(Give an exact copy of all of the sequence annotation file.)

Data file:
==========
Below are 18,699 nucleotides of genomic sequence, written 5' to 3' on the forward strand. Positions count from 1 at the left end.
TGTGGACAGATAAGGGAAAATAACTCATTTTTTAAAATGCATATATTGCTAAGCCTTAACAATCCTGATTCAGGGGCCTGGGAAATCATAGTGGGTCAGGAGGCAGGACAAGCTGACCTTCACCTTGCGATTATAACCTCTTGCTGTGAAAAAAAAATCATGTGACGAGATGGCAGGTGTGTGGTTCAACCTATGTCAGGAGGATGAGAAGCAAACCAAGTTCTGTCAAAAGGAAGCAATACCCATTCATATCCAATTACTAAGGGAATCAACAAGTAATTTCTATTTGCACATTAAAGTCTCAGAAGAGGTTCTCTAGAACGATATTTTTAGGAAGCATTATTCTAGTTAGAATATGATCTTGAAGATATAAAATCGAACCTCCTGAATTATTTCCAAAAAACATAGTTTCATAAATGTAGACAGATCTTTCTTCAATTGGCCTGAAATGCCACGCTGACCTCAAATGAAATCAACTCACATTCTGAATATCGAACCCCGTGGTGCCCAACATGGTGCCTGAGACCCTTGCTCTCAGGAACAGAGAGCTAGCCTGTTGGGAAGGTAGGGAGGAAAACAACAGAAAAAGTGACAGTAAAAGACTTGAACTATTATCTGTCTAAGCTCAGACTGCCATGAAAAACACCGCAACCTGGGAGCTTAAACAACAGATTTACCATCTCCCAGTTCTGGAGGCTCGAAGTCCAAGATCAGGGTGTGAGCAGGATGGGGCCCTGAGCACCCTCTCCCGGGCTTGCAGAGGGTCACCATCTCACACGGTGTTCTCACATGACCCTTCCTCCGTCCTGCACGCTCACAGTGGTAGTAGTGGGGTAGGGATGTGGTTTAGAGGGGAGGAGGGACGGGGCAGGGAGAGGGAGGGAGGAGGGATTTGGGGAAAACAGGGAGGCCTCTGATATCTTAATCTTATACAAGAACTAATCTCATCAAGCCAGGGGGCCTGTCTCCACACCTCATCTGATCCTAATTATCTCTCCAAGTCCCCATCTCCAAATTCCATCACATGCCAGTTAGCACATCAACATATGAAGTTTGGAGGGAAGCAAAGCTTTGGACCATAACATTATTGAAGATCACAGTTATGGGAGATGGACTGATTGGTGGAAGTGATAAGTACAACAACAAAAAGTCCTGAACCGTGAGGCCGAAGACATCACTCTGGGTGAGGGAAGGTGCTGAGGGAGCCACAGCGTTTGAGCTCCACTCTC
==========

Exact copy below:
Below are 18,699 nucleotides of genomic sequence, written 5' to 3' on the forward strand. Positions count from 1 at the left end.
TGTGGACAGATAAGGGAAAATAACTCATTTTTTAAAATGCATATATTGCTAAGCCTTAACAATCCTGATTCAGGGGCCTGGGAAATCATAGTGGGTCAGGAGGCAGGACAAGCTGACCTTCACCTTGCGATTATAACCTCTTGCTGTGAAAAAAAAATCATGTGACGAGATGGCAGGTGTGTGGTTCAACCTATGTCAGGAGGATGAGAAGCAAACCAAGTTCTGTCAAAAGGAAGCAATACCCATTCATATCCAATTACTAAGGGAATCAACAAGTAATTTCTATTTGCACATTAAAGTCTCAGAAGAGGTTCTCTAGAACGATATTTTTAGGAAGCATTATTCTAGTTAGAATATGATCTTGAAGATATAAAATCGAACCTCCTGAATTATTTCCAAAAAACATAGTTTCATAAATGTAGACAGATCTTTCTTCAATTGGCCTGAAATGCCACGCTGACCTCAAATGAAATCAACTCACATTCTGAATATCGAACCCCGTGGTGCCCAACATGGTGCCTGAGACCCTTGCTCTCAGGAACAGAGAGCTAGCCTGTTGGGAAGGTAGGGAGGAAAACAACAGAAAAAGTGACAGTAAAAGACTTGAACTATTATCTGTCTAAGCTCAGACTGCCATGAAAAACACCGCAACCTGGGAGCTTAAACAACAGATTTACCATCTCCCAGTTCTGGAGGCTCGAAGTCCAAGATCAGGGTGTGAGCAGGATGGGGCCCTGAGCACCCTCTCCCGGGCTTGCAGAGGGTCACCATCTCACACGGTGTTCTCACATGACCCTTCCTCCGTCCTGCACGCTCACAGTGGTAGTAGTGGGGTAGGGATGTGGTTTAGAGGGGAGGAGGGACGGGGCAGGGAGAGGGAGGGAGGAGGGATTTGGGGAAAACAGGGAGGCCTCTGATATCTTAATCTTATACAAGAACTAATCTCATCAAGCCAGGGGGCCTGTCTCCACACCTCATCTGATCCTAATTATCTCTCCAAGTCCCCATCTCCAAATTCCATCACATGCCAGTTAGCACATCAACATATGAAGTTTGGAGGGAAGCAAAGCTTTGGACCATAACATTATTGAAGATCACAGTTATGGGAGATGGACTGATTGGTGGAAGTGATAAGTACAACAACAAAAAGTCCTGAACCGTGAGGCCGAAGACATCACTCTGGGTGAGGGAAGGTGCTGAGGGAGCCACAGCGTTTGAGCTCCACTCTC